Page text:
Can your client pay the OIC offer amount?
The formula used to compute the offer amount differs from the formula used to determine qualification. The qualification formula and offer amount formulas use the same computation for net equity in assets. However, the offer amount formula requires only 12 or 24 months of future income, rather than the full amount that the IRS could collect before the collection statute expires.

When calculating the offer amount, it is imperative to conduct complete due diligence. In taxpayers’ initial calculations, they often find that the offer amount is too high to consider an OIC as a viable option. In addition, during the IRS’s OIC investigation process, taxpayers may discover that they incorrectly computed net equity in assets and monthly disposable income, resulting in an offer amount that is much larger than expected and too much to pay to settle the taxes owed. Tax professionals should exercise great care and diligence in properly computing the OIC’s financial components to avoid a potentially costly, long investigation process when there might be a better alternative, such as currently not collectible status or an installment agreement.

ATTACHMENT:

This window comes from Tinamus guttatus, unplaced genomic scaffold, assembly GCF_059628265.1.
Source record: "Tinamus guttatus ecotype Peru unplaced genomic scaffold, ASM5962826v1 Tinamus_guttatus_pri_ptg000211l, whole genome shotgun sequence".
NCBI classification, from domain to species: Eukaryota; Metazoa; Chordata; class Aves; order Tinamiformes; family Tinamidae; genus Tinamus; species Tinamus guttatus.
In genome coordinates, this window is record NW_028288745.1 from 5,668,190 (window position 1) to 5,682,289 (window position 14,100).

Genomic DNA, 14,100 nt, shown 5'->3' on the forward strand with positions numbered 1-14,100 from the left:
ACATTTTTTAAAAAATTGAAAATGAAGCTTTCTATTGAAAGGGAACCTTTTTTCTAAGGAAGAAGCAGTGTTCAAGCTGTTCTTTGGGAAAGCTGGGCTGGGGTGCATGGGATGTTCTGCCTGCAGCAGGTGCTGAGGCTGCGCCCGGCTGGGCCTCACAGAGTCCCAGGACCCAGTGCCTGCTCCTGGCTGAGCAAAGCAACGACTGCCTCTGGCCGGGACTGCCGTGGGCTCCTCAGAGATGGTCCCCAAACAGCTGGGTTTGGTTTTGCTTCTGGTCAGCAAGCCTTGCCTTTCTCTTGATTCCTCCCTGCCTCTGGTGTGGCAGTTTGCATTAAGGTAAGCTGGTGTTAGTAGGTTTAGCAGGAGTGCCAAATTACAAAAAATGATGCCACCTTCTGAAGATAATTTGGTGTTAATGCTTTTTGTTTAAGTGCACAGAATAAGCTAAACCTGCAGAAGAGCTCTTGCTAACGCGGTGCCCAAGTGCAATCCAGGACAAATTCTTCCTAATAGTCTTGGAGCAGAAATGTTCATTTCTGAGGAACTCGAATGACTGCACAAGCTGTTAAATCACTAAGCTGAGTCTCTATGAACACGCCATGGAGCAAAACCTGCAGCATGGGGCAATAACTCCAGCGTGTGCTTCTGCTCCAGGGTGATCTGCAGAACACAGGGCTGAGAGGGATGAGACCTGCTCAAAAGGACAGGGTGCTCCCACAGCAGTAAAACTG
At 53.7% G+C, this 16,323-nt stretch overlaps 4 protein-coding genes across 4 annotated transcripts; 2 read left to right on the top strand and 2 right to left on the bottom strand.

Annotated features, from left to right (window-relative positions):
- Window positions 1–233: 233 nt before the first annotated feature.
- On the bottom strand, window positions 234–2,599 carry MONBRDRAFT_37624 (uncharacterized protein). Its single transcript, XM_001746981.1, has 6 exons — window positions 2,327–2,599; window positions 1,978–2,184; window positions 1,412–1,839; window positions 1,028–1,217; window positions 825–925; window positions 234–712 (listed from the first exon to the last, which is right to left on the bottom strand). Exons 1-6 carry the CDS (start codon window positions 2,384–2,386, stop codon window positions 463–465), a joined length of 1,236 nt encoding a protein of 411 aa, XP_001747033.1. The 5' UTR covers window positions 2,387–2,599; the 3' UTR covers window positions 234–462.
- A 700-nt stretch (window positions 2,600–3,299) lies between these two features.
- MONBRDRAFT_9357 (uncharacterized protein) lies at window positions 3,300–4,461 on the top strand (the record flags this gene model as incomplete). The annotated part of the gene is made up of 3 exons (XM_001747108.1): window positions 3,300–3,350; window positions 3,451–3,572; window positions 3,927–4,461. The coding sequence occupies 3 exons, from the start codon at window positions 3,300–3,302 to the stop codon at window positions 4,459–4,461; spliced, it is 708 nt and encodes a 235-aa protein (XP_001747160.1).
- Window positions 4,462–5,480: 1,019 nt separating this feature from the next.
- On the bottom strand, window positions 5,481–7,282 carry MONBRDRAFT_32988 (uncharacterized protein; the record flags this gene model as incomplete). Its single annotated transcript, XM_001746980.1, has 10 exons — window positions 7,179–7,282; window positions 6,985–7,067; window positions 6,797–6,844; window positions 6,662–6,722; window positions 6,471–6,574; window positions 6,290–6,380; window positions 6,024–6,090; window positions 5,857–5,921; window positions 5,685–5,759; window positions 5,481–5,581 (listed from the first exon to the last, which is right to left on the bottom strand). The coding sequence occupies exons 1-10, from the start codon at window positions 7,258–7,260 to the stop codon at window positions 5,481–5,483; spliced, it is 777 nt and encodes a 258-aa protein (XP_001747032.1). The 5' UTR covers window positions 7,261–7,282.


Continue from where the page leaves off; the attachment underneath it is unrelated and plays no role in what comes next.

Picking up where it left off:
Qualification and offer amount illustrated
To illustrate how the OIC qualification and offer amounts are computed, let’s assume the following facts:

  • The taxpayer owes $50,000 on April 15, 2014, and submits an OIC application on that date.
  • The collection statute expiration date is April 15, 2020 (six years, or 72 months, remain on the collection statute).
  • The taxpayer has net equity in assets amounting to $5,000 and monthly disposable income of $500.

In this example, the taxpayer chooses the lump-sum OIC payment option, which uses a future income multiplier of 12 months. (There is also a periodic payment option that uses a future income multiplier of 24 months.) For this example, the qualification and offer amount are computed as follows:

In this example, the taxpayer qualifies for an OIC, because the amount that the taxpayer can pay before the collection statute expires ($41,000) is less than the tax owed ($50,000). The offer amount that would be required to be paid to settle all liabilities is $11,000. This example illustrates the benefits of the OIC program for taxpayers who qualify. To provide the taxpayer with a fresh start, the Treasury Department would accept $30,000 less in payments than it could otherwise receive.